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18th May 2022

An ode to Derry Girls

Ellen Fitzpatrick

l-r: James Maguire (Dylan Llewellyn), Michelle Mallon (Jamie-Lee O'Donnell), Erin Quinn (Saoirse Jackson), Orla McCool (Louisa Harland), Clare Devlin (NIcola Coughlan),

Oh, Derry Girls. What an era it’s been.

When Derry Girls first aired back in 2018, it was nothing we’d ever seen before on television. Showing something normal amidst times of immense struggle in Ireland on a British broadcaster was unheard of.

It was the second last episode of the series that included the famous Oscar Wilde quote: “The problem is the English can’t remember history, while the Irish can’t forget it.”

Over three seasons of a whole lot of laughs and some truly heartbreaking moments, we got to see what life was like at the end of the troubles through the eyes of completely innocent children, mind you in a more outrageous way than most people’s day to day at the time.

For Irish people watching this show, it meant so much more than simply seeing other Irish people being genuinely hilarious, people were learning about our history that they never would have known otherwise.

Lisa McGee, for three seasons, balanced this show incredibly. While it’s easy for us in the Republic to relate to the show, and even some in Britain to relate, the show was so unique to those in the North. It meant something so different, something we’ll likely never see again on TV.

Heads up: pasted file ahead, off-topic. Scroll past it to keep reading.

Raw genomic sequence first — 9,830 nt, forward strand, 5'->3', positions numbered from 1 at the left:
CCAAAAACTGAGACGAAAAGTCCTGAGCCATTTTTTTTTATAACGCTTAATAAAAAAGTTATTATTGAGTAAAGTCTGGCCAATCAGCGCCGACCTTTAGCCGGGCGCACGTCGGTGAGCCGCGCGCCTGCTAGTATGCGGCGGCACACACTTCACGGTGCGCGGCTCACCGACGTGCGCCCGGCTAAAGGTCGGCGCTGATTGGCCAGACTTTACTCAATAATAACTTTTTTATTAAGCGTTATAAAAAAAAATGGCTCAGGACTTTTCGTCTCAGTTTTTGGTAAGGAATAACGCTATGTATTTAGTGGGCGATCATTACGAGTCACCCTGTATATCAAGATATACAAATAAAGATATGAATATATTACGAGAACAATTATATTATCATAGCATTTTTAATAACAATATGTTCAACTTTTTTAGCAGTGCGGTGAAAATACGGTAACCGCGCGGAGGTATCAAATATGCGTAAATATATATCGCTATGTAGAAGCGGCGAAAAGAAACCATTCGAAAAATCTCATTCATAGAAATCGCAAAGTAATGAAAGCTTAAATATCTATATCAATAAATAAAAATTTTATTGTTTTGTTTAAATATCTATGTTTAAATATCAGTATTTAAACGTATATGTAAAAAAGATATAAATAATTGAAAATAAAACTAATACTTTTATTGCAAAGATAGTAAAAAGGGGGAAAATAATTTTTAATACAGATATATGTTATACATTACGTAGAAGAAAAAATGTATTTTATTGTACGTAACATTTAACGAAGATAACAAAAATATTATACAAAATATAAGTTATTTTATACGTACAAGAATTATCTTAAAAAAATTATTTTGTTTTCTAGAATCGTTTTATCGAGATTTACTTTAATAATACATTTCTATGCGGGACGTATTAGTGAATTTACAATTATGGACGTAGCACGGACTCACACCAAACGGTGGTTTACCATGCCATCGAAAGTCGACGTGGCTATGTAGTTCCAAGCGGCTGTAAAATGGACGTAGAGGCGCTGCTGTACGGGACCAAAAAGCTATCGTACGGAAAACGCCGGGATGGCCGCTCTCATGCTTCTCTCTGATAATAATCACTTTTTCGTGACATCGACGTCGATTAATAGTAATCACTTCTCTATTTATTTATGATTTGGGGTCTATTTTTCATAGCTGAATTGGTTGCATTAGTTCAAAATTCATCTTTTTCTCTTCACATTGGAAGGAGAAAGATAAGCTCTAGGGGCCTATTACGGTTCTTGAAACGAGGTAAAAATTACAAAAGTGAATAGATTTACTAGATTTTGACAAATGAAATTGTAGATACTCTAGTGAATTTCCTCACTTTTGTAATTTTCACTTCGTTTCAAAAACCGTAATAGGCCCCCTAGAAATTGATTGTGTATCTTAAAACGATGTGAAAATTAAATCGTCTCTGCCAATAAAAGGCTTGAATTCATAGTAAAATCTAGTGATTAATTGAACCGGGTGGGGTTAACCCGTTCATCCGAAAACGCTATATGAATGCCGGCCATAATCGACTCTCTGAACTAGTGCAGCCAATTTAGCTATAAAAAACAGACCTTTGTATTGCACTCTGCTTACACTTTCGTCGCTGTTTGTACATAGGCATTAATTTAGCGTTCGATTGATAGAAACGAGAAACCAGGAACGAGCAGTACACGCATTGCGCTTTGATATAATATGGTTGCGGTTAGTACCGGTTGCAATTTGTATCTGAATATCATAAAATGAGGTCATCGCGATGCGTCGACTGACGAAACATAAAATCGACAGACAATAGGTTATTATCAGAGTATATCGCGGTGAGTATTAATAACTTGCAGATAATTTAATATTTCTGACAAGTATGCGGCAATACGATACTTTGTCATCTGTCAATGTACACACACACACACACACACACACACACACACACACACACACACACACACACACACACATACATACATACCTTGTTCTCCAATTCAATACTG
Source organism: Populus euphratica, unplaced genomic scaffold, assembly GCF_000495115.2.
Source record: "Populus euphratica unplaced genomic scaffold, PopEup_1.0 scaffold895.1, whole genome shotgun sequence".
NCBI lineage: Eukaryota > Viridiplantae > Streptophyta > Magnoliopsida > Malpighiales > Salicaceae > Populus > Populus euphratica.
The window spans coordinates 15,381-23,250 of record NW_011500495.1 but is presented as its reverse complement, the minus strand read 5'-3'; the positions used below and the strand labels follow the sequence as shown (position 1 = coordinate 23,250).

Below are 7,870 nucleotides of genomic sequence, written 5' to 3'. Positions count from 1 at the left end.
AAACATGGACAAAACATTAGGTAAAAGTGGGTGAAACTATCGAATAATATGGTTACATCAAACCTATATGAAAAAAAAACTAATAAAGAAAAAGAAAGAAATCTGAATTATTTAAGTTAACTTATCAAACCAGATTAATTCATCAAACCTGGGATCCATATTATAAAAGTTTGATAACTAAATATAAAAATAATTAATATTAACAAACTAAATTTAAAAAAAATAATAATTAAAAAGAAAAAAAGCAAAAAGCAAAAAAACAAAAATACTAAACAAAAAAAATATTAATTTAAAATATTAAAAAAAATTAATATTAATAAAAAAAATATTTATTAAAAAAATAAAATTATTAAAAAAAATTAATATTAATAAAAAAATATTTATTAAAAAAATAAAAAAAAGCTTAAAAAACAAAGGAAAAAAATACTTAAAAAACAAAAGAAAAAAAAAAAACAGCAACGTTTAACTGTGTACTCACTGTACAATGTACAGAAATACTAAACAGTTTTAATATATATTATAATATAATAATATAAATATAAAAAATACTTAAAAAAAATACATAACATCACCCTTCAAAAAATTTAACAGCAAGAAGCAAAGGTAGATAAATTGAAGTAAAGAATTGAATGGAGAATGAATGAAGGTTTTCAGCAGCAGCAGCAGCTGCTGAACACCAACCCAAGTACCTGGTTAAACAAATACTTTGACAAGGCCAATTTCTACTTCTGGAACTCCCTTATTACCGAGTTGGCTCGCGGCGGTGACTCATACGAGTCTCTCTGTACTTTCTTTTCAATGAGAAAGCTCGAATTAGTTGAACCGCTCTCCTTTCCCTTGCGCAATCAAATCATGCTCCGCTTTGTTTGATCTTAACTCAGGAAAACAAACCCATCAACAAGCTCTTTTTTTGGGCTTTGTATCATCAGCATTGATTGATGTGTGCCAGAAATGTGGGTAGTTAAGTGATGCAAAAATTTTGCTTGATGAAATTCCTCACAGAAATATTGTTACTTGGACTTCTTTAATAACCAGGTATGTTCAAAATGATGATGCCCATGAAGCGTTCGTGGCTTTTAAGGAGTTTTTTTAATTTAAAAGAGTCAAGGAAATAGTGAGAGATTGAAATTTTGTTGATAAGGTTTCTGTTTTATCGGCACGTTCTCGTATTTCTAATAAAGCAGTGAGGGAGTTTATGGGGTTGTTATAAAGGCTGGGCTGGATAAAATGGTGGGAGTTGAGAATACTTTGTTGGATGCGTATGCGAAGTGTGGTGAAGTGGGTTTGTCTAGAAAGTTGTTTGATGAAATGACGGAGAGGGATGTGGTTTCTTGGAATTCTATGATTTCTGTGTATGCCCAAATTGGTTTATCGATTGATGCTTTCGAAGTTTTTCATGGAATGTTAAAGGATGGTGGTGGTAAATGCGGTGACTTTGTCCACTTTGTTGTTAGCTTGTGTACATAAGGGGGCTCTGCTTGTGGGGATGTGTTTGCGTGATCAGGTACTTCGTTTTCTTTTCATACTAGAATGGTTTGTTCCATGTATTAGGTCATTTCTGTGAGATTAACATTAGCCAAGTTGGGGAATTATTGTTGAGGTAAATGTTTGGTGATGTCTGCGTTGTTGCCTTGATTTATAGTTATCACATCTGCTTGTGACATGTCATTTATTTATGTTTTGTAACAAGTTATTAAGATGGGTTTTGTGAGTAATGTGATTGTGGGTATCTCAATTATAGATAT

Saying goodbye to the gang last night was a tough one. While it is only a TV show at the end of the day, it was something we never wanted to end.

Leaving us on a seriously emotional ending, our hearts just broke. After decades of the Troubles, the girls (and James) living their teenage years with so much turbulence, it was something utterly different that had us shellshocked.

The ending of the show reminded us exactly what the show was about, normal people living their lives. While each character was hysterical, they went through all of the normal things we all face, and that’s what we all clung to with this series.

While only some watching the show now actually remember the Troubles, it was the normal way of Irish living that made it stand out to us.

I was born a year before the Good Friday Agreement, something I definitely don’t remember. But the way Granda Joe goes on, I can see my own Grandad in him. When Ma Mary is sick of the girls’ constant nagging, my mam reacts the same way.

I remember the scene with Michelle and Mary and the bowl, we all had that in our own families. I went to an all-girls Catholic school, and while there was only one nun still teaching, the place was eerily similar.

We all have the one whacky relative like Aunt Sarah, an unpredictable but lovable group of friends and most of us have the wee English cousin.

Their lives were like any other family in Ireland, it showed us how connected we are as a country, that no matter what we’re not all that different, even after nearly 30 years.

This show was a piece of television that I truly adored, and something I will watch over and over again. It’s something so unique and one of a kind, something us fans will certainly keep in our hearts for a long time to come.